2. ^ a b c d e f g Smith, Peter (2000). "calendar". A concise encyclopedia of the Bahá'í Faith. Oxford: Oneworld Publications. pp. 98–100. ISBN 1-85168-184-1. 
  3. ^ a b c d e Momen, Moojan (2014). The Badí` (Bahá'í) Calendar: An Introduction.
  4. ^ a b c Taylor, John (2000-09-01). "On Novelty in Ayyám-i-Há and the Badí Calendar". bahai-library.org. Retrieved 2006-09-24. 
  5. ^ MacEoin, Denis (1994). Rituals in Babism and Baha'ism. Pembroke Persian Papers. Volume 2 (illustrated ed.). British Academic Press. p. 107. ISBN 978-1-85043-654-6. 
  6. ^ Mottahedeh, Negar (1998). "The Mutilated Body of the Modern Nation: Qurrat al-‘AynTahirah’s Unveiling and the Iranian Massacre of the Babis". Comparative Studies of south Asia,Africa and the Middle East 18 (2): 43. doi:10.1215/1089201X-18-2-38. 
  7. ^ Mihrshahi, Robin (2004) [1991]. "Symbolism in the Badi‘ Calendar". Baha'i Studies Review 12 (1). doi:10.1386/bsre.12.1.15. ISSN 1354-8697. Retrieved 2012-05-01. 
  8. ^ a b Universal House of Justice (1992). Notes of the Kitáb-i-Aqdas. Wilmette, Illinois, USA: Bahá'í Publishing Trust. pp. 178–179. ISBN 0-85398-999-0. .
  9. ^ Cameron, Glenn; Momen, Wendy (1996). A Basic Bahá'í Chronology. Oxford, UK: George Ronald. p. 165. ISBN 0-85398-404-2. 
  10. ^ a b c d e The Universal House of Justice (2014-07-10). "To the Bahá’ís of the World". Retrieved 2014-07-10. 
  11. ^ Nakhjavani, Ali (January 2015). "The ninth cycle of the Bahá’í calendar". The American Bahá'í: 23–27. 
  12. ^ For calculating the dates, data provided by HM Nautical Almanac Office in the United Kingdom is used by the Bahá'í World Centre. The World Geodetic System 1984 is used to determine the point of reference for Tehran.
  13. ^ Purushotma, Shastri Baha'is to Implement New Calendar Worldwide. Huffington Post. 14-07-2014.
  14. ^ Curtis, Larry (2004-03-06). "A Day in the Bahá'í Calendar". bcca.org. Archived from the original on 2 October 2006. Retrieved 2006-09-24. 
  15. ^ National Spiritual Assembly of the United States (2006-03-05). "The Bahá'í Calendar". bahai.us. Archived from the original on 28 September 2006. Retrieved 2006-09-24. 
  16. ^ Bayat, Mangol (2000). Mysticism and Dissent: Socioreligious Thought in Qajar Iran. Modern Intellectual and Political History of the Middle East (reprint ed.). Syracuse University Press. p. 88. ISBN 978-0-8156-2853-8. 
  17. ^ Smith, Peter (2000). "Ayyám-i-Há". A concise encyclopedia of the Bahá'í Faith. Oxford: Oneworld Publications. p. 53. ISBN 1-85168-184-1. 
  18. ^ Taherzadeh, A. (1976). The Revelation of Bahá'u'lláh, Volume 1: Baghdad 1853-63. Oxford, UK: George Ronald. pp. 116–7. ISBN 0-85398-270-8.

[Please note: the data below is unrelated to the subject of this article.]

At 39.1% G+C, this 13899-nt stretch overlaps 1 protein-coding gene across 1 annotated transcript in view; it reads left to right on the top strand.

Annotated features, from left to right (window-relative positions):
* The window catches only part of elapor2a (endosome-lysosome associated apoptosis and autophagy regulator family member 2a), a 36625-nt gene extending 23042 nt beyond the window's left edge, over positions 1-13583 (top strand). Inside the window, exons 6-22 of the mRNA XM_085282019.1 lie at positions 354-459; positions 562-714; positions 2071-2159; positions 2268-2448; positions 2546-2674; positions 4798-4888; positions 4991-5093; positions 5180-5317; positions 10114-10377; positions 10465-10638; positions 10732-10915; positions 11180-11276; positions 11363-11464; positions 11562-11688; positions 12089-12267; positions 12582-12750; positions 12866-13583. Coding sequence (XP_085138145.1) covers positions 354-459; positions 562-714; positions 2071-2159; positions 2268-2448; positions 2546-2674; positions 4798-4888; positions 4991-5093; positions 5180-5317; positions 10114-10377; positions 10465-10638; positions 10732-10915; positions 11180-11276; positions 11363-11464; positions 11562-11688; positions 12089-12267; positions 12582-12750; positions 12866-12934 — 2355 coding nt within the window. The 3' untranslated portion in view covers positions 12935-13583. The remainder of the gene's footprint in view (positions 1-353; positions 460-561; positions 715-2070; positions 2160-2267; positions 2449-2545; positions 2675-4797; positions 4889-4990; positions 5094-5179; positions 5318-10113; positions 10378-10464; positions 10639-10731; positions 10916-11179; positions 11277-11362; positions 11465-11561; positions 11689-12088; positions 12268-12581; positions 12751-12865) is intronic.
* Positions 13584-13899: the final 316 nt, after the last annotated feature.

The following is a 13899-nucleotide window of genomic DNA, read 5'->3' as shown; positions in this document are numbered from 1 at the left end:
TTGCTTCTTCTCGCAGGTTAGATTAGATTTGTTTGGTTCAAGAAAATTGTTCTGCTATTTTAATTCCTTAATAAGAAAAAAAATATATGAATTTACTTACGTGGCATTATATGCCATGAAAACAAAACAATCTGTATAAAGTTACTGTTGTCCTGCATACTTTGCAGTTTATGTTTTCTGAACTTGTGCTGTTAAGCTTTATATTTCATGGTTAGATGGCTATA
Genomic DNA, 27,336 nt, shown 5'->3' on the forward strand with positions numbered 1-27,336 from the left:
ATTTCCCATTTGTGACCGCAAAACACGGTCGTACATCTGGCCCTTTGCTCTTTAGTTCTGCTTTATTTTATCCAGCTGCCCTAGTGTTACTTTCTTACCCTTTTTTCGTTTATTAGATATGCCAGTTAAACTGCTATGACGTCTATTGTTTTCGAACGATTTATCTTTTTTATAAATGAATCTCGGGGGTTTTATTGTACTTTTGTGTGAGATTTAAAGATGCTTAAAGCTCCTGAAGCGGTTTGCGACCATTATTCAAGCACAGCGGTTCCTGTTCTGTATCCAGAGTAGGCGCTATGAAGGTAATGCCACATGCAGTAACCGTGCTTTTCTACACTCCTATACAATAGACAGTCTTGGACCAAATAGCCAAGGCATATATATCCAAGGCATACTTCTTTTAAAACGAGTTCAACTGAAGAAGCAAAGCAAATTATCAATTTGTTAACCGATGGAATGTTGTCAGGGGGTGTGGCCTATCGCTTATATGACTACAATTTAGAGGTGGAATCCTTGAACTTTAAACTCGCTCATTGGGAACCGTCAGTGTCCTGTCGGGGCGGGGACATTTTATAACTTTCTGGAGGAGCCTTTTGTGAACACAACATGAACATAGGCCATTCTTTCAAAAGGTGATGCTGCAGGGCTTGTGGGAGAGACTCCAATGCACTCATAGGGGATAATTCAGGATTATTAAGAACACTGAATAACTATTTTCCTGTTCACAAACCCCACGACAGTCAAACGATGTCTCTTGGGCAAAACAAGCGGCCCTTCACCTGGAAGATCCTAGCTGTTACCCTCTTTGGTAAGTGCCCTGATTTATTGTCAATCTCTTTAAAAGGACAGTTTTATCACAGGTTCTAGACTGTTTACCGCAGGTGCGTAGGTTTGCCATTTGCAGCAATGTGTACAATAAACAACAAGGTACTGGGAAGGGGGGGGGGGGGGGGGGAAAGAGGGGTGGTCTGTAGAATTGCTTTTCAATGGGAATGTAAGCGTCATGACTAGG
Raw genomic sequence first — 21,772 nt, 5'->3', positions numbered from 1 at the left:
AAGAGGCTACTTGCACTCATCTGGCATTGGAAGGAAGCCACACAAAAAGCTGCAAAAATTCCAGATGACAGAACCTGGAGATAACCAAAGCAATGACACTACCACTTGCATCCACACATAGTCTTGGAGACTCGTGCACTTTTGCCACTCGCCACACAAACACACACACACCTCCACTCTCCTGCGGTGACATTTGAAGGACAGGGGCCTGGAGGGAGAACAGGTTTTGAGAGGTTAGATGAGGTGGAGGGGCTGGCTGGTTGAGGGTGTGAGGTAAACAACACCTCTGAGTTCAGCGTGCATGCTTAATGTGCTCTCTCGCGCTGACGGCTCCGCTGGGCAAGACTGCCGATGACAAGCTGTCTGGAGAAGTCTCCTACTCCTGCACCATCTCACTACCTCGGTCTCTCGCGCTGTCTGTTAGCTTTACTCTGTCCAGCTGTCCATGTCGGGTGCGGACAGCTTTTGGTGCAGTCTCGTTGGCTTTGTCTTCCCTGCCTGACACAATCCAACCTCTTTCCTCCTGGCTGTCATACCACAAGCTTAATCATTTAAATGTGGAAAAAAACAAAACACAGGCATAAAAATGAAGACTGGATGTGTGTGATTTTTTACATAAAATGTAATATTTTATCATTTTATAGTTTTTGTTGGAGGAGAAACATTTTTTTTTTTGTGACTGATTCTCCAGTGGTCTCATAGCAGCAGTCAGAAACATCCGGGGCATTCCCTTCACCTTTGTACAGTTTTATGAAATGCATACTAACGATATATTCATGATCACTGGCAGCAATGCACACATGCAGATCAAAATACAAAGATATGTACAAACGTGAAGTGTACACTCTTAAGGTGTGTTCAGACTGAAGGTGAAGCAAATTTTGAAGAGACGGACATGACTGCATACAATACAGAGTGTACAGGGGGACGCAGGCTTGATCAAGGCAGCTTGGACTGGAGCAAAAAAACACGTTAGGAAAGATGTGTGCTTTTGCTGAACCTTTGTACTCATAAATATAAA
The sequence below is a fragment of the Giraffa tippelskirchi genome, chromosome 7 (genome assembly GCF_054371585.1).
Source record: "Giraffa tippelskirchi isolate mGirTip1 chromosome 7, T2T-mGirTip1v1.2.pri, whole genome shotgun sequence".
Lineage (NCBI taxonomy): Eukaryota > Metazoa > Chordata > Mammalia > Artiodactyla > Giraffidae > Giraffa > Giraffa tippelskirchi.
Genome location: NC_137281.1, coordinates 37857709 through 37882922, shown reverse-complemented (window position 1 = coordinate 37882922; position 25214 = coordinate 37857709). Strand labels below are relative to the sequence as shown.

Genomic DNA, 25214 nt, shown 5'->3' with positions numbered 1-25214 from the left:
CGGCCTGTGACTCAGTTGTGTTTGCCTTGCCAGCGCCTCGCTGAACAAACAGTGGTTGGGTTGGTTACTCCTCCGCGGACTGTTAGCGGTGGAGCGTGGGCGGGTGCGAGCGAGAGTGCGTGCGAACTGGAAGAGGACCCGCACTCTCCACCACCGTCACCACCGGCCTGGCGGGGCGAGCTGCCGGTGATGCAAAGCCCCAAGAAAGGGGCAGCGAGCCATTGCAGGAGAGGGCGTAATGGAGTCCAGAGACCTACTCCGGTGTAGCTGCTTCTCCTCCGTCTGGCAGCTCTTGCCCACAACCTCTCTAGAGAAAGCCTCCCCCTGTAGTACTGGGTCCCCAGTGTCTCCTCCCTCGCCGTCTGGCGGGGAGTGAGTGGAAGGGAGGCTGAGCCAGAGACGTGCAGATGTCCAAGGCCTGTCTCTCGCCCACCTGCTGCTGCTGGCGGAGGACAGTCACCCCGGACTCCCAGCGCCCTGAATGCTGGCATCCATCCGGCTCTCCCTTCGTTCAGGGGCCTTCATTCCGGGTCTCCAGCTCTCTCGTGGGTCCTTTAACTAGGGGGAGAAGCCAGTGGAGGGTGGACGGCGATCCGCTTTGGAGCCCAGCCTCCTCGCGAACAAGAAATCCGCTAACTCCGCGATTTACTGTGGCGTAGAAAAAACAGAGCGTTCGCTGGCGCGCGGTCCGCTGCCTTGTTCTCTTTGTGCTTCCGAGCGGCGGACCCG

19. ^ Stephen N. Lambden. The Du'á Sahar or Supplication of Glory-Beauty (al-bahá')
  20. ^ Saiedi, Nader (2008). Gate of the Heart: Understanding the Writings of the Báb. Canada: Wilfrid Laurier University Press. pp. 327–328. ISBN 978-1-55458-056-9. 
  21. ^ a b Mihrshahi, Robin (2013). A Wondrous New Day: The Numerology of Creation and 'All Things' in the Badí' Calendar.
  22. ^ a b c d Effendi, Shoghi (1950). The Bahá'í Faith: 1844-1950. Wilmette, Illinois: Bahá'í Publishing Committee. 
  23. ^ "Letter written on behalf of the Guardian to an individual believer". Bahá'í News (162, April 1943): 5. 1939-07-10.  In Effendi, Shoghi; Bahá'u'llah, 'Abdu'l-Bahá, The Universal House of Justice (1983). Hornby, Helen, ed. Lights of Guidance: A Bahá'í Reference File. New Delhi, India: Bahá'í Publishing Trust. p. 109. ISBN 978-81-85091-46-4. Retrieved 2009-03-15. III. Bahá'í: E. Miscellaneous Subjects: 372. Friday is Day of Rest in Bahá'í Calendar. 
  24. ^ Bellenir, Karen (2004). Religious Holidays and Calendars: An Encyclopedic Handbook (3rd ed.). Omnigraphics. p. 154. ISBN 0-7808-0665-4. 
  25. ^ National Spiritual Assembly of the Bahá’ís of the United Kingdom. Letter from the NSA to the Bahá’í Council for Wales Retrieved July 11, 2014.
  26. ^ National Spiritual Assembly of the United States (2006-03-05). "The Badi Calendar" (PDF). bahai.us. Archived (PDF) from the original on 28 September 2006. Retrieved 2006-09-23. 
  27. ^ a b c d e f g h Smith, Peter (2000). "holy days". A concise encyclopedia of the Bahá'í Faith. Oxford: Oneworld Publications. pp. 182–183. ISBN 1-85168-184-1. 
  28. ^ Walbridge, John (2003-10-02). "Ridvan". Retrieved 2006-09-23. 
  29. ^ Taherzadeh, Adib (1987). The Revelation of Bahá'u'lláh, Volume 4: Mazra'ih & Bahji 1877-92. Oxford, UK: George Ronald. p. 334. ISBN 0-85398-270-8. 
  30. ^ a b c Bolhuis, Arjen (2006-03-23). "The first Kull-i-Shay' of the Bahá'í Era". Retrieved 2006-09-23. 

Further reading[edit]

Primary sources[edit]

Secondary sources[edit]

  • Keil, Gerald (2010). "Textual Context and Literary Criticism: A Case Study based on a Letter from Shoghi Effendi". Irfan Colloquia 11. Wilmette, IL: Irfan Colloquia. pp. 55–98. ISBN 9783942426039. 

External links[edit]